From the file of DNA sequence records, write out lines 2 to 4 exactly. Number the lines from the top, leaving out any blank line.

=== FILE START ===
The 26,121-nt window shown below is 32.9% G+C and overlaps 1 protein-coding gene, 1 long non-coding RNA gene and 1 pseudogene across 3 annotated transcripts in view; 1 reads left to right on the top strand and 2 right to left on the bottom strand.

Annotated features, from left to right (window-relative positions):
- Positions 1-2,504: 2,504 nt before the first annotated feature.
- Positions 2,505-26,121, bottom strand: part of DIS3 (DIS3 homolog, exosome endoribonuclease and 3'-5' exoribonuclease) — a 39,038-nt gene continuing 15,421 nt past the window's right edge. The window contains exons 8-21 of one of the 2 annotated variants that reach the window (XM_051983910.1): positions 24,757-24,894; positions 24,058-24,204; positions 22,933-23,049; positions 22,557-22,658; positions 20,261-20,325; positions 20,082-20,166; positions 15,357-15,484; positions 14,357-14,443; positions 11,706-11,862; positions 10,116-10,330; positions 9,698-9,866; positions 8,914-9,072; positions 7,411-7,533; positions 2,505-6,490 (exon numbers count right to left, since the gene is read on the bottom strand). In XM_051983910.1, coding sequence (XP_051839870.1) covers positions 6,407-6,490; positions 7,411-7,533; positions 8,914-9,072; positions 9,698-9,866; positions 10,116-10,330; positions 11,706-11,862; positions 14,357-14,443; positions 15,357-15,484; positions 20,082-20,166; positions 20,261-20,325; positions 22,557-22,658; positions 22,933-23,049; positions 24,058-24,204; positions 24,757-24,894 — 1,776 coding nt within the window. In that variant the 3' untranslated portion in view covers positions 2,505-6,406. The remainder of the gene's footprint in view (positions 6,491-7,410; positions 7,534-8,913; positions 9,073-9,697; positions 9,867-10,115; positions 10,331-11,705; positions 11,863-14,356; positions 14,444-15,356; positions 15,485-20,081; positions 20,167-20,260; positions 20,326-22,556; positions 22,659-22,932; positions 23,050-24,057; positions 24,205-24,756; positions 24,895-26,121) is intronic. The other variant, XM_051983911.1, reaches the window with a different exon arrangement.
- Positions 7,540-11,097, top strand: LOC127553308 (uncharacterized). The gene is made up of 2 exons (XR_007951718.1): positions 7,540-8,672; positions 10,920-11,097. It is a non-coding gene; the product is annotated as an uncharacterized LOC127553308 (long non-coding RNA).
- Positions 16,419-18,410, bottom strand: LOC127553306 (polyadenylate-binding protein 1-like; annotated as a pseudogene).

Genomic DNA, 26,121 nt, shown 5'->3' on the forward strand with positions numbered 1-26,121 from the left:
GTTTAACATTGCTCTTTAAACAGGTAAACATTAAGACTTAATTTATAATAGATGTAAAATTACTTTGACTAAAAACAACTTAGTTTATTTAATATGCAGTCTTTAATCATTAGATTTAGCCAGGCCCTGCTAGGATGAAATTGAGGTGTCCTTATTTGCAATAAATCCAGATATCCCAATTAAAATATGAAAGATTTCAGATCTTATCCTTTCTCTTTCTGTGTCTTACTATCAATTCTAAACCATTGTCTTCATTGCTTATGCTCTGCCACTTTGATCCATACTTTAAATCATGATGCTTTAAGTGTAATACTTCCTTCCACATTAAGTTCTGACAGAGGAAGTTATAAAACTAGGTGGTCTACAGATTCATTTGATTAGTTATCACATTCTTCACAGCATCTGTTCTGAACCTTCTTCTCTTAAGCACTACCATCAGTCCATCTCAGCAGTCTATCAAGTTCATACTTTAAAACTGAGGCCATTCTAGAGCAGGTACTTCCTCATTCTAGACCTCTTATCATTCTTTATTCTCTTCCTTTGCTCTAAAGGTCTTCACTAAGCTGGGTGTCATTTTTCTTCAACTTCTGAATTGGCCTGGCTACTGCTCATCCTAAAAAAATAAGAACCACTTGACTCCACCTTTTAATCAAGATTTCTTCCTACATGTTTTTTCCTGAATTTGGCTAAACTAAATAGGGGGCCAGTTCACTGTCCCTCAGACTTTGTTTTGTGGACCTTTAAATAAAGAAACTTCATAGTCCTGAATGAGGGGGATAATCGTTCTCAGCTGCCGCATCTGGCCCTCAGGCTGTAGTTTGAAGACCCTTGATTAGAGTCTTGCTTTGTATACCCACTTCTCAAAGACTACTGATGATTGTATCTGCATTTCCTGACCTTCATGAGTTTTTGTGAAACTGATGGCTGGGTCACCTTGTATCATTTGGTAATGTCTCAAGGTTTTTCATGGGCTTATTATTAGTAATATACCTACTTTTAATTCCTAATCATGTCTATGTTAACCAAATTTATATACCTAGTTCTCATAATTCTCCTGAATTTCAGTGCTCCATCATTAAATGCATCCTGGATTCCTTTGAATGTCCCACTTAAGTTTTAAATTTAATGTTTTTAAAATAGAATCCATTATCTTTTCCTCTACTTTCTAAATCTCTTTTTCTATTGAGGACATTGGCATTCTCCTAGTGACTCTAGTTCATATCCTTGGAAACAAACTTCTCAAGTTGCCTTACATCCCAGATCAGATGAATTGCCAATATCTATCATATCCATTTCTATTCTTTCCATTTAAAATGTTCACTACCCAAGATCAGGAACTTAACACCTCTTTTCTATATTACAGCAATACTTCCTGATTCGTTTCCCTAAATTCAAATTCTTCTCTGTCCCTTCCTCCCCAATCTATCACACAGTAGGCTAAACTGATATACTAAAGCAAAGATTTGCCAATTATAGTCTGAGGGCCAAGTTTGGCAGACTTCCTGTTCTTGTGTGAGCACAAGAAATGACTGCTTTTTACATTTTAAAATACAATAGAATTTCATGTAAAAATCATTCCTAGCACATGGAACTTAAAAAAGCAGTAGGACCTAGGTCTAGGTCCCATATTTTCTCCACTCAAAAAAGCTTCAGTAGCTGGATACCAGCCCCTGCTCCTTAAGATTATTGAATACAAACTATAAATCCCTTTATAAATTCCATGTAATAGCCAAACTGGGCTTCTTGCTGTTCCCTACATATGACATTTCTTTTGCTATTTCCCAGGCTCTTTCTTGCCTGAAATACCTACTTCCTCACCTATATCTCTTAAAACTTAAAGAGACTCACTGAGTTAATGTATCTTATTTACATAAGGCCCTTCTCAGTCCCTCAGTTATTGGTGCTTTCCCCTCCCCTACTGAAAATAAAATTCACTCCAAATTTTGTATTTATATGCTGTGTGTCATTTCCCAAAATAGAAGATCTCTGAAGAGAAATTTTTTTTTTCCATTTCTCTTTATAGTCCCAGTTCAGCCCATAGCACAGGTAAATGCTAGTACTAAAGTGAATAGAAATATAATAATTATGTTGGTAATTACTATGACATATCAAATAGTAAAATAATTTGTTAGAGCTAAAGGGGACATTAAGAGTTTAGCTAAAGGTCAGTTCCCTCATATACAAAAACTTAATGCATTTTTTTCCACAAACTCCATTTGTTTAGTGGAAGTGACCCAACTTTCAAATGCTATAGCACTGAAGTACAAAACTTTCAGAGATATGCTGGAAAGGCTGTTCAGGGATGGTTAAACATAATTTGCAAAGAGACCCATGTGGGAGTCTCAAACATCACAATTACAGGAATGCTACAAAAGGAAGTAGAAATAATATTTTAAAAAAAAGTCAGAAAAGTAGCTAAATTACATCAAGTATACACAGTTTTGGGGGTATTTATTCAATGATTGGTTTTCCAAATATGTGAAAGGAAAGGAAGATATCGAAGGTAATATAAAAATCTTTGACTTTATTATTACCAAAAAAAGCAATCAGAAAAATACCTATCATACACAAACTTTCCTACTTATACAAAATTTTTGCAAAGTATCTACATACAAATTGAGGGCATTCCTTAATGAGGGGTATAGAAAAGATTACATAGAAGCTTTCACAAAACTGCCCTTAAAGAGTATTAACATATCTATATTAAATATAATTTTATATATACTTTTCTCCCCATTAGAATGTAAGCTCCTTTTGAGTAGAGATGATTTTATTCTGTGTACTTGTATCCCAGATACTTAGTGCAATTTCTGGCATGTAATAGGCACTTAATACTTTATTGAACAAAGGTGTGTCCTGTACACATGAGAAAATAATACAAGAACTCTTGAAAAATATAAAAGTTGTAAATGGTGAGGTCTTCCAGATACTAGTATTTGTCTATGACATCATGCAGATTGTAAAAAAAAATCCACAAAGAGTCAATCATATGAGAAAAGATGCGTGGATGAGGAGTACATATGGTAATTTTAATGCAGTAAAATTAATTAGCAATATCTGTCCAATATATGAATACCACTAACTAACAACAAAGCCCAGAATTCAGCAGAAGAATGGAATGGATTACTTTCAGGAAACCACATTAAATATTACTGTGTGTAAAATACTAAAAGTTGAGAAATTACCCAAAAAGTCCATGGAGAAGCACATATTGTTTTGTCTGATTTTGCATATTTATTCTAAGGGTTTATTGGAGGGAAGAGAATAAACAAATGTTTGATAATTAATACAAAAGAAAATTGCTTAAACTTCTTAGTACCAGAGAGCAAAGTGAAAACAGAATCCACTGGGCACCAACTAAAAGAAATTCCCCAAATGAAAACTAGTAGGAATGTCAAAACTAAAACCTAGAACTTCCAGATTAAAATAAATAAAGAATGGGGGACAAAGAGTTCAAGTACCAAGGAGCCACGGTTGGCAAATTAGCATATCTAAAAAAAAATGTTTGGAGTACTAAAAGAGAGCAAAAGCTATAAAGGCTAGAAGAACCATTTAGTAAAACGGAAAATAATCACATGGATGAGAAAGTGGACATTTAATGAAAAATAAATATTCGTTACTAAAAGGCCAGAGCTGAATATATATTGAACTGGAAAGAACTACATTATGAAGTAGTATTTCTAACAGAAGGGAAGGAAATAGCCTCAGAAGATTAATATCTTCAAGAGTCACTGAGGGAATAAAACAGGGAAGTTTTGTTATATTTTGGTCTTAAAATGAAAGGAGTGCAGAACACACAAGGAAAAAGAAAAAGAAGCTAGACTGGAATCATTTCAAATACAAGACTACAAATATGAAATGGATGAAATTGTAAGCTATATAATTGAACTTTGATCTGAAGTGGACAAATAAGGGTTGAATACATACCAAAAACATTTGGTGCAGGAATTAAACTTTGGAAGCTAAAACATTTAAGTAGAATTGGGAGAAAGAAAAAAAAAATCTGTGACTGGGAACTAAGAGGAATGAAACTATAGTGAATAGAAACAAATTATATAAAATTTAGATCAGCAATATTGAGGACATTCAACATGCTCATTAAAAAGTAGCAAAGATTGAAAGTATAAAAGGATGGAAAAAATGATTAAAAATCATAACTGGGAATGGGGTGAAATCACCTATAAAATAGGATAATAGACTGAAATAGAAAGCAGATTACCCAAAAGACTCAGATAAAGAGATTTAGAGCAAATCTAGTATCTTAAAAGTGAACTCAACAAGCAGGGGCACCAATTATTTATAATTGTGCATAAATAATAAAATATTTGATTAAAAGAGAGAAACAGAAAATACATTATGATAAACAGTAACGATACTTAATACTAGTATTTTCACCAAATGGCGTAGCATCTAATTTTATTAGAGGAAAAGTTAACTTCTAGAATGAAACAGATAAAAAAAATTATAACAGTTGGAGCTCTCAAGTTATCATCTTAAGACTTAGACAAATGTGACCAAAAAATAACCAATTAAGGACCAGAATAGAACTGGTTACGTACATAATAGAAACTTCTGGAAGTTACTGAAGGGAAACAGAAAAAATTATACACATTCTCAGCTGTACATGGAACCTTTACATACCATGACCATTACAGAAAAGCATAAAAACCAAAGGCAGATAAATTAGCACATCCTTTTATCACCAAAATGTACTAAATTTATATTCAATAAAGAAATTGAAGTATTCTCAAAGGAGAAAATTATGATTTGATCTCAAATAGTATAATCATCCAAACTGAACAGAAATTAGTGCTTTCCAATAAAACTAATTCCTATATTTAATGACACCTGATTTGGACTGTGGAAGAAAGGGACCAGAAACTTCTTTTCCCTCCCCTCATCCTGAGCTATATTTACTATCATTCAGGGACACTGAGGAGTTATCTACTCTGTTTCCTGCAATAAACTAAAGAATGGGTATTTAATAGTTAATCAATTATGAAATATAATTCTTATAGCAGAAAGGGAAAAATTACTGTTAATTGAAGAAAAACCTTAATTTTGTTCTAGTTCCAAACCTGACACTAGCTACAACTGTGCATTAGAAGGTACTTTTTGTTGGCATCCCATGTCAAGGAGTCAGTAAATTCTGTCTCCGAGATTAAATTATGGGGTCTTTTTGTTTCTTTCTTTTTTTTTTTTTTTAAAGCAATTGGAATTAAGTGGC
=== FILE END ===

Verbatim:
Annotated features, from left to right (window-relative positions):
- Positions 1-2,504: 2,504 nt before the first annotated feature.
- Positions 2,505-26,121, bottom strand: part of DIS3 (DIS3 homolog, exosome endoribonuclease and 3'-5' exoribonuclease) — a 39,038-nt gene continuing 15,421 nt past the window's right edge. The window contains exons 8-21 of one of the 2 annotated variants that reach the window (XM_051983910.1): positions 24,757-24,894; positions 24,058-24,204; positions 22,933-23,049; positions 22,557-22,658; positions 20,261-20,325; positions 20,082-20,166; positions 15,357-15,484; positions 14,357-14,443; positions 11,706-11,862; positions 10,116-10,330; positions 9,698-9,866; positions 8,914-9,072; positions 7,411-7,533; positions 2,505-6,490 (exon numbers count right to left, since the gene is read on the bottom strand). In XM_051983910.1, coding sequence (XP_051839870.1) covers positions 6,407-6,490; positions 7,411-7,533; positions 8,914-9,072; positions 9,698-9,866; positions 10,116-10,330; positions 11,706-11,862; positions 14,357-14,443; positions 15,357-15,484; positions 20,082-20,166; positions 20,261-20,325; positions 22,557-22,658; positions 22,933-23,049; positions 24,058-24,204; positions 24,757-24,894 — 1,776 coding nt within the window. In that variant the 3' untranslated portion in view covers positions 2,505-6,406. The remainder of the gene's footprint in view (positions 6,491-7,410; positions 7,534-8,913; positions 9,073-9,697; positions 9,867-10,115; positions 10,331-11,705; positions 11,863-14,356; positions 14,444-15,356; positions 15,485-20,081; positions 20,167-20,260; positions 20,326-22,556; positions 22,659-22,932; positions 23,050-24,057; positions 24,205-24,756; positions 24,895-26,121) is intronic. The other variant, XM_051983911.1, reaches the window with a different exon arrangement.